How does GPT-3 work?
In terms of where it fits within the general categories of AI applications, GPT-3 is a language prediction model. This means that it is an algorithmic structure designed to take one piece of language (an input) and transform it into what it predicts is the most useful following piece of language for the user.

It can do this thanks to the training analysis it has carried out on the vast body of text used to “pre-train” it. Unlike other algorithms that, in their raw state, have not been trained, OpenAI has already expended the huge amount of compute resources necessary for GPT-3 to understand how languages work and are structured. The compute time necessary to achieve this is said to have cost OpenAI $4.6 million.

To learn how to build language constructs, such as sentences, it employs semantic analytics – studying not just the words and their meanings, but also gathering an understanding of how the usage of words differs depending on other words also used in the text.

It’s also a form of machine learning termed unsupervised learning because the training data does not include any information on what is a “right” or “wrong” response, as is the case with supervised learning. All of the information it needs to calculate the probability that it’s output will be what the user needs is gathered from the training texts themselves.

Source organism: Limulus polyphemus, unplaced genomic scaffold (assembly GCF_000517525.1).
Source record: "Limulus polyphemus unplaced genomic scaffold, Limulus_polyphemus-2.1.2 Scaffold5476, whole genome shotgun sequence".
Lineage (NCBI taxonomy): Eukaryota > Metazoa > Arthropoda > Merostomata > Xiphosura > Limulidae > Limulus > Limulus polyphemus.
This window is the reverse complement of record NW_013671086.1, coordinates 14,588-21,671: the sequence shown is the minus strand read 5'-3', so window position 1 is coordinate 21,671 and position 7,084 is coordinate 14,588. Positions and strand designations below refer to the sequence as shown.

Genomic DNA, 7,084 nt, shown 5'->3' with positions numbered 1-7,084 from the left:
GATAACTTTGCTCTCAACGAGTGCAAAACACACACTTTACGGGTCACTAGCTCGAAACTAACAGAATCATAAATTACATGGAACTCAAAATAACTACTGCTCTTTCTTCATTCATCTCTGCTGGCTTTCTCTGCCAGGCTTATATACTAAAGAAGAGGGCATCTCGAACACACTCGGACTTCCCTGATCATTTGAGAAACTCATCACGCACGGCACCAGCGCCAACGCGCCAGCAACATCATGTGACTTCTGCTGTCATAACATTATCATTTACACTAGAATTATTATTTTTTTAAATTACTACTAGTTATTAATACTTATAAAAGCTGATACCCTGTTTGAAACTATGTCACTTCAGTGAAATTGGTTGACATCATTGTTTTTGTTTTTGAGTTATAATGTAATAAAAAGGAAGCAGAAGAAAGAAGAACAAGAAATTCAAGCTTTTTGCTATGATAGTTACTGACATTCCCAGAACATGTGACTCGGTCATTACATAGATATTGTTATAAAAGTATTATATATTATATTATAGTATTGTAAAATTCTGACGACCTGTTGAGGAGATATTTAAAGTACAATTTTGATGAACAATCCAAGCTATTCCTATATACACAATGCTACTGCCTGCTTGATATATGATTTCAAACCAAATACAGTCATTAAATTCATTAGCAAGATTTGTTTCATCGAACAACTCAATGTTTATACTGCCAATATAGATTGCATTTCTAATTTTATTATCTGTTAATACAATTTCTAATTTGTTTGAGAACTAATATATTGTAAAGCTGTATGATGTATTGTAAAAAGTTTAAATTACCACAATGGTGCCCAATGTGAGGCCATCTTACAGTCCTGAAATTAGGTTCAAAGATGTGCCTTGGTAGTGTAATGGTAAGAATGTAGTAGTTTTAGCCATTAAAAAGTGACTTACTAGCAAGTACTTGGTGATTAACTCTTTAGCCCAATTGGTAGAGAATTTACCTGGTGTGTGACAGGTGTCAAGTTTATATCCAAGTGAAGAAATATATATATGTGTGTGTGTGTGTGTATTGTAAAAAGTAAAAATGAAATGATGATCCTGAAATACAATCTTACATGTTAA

This is done by studying the usage of words and sentences, then taking them apart and attempting to rebuild them itself.

For example, during training, the algorithms may encounter the phrase “the house has a red door.” It is then given the phrase again, but with a word missing – such as “the house has a red X.”

It then scans all of the text in its training data – hundreds of billions of words, arranged into meaningful language – and determines what word it should use to recreate the original phrase.

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To start with, it will probably get it wrong – potentially millions of times. But eventually, it will come up with the right word. By checking its original input data, it will know it has the correct output, and “weight” is assigned to the algorithm process that provided the correct answer. This means that it gradually “learns” what methods are most likely to come up with the correct response in the future.

The scale of this dynamic “weighting” process is what makes GPT-3 the largest artificial neural network ever created. It has been pointed out that in some ways, what it does is nothing that new, as transformer models of language prediction have been around for many years. However, the number of weights the algorithm dynamically holds in its memory and uses to process each query is 175 billion – ten times more than its closest rival, produced by Nvidia. Read More at: (source:https://www.forbes.com/sites/bernardmarr/2020/10/05/what-is-gpt-3-and-why-is-it-revolutionizing-artificial-intelligence/#783916b7481a)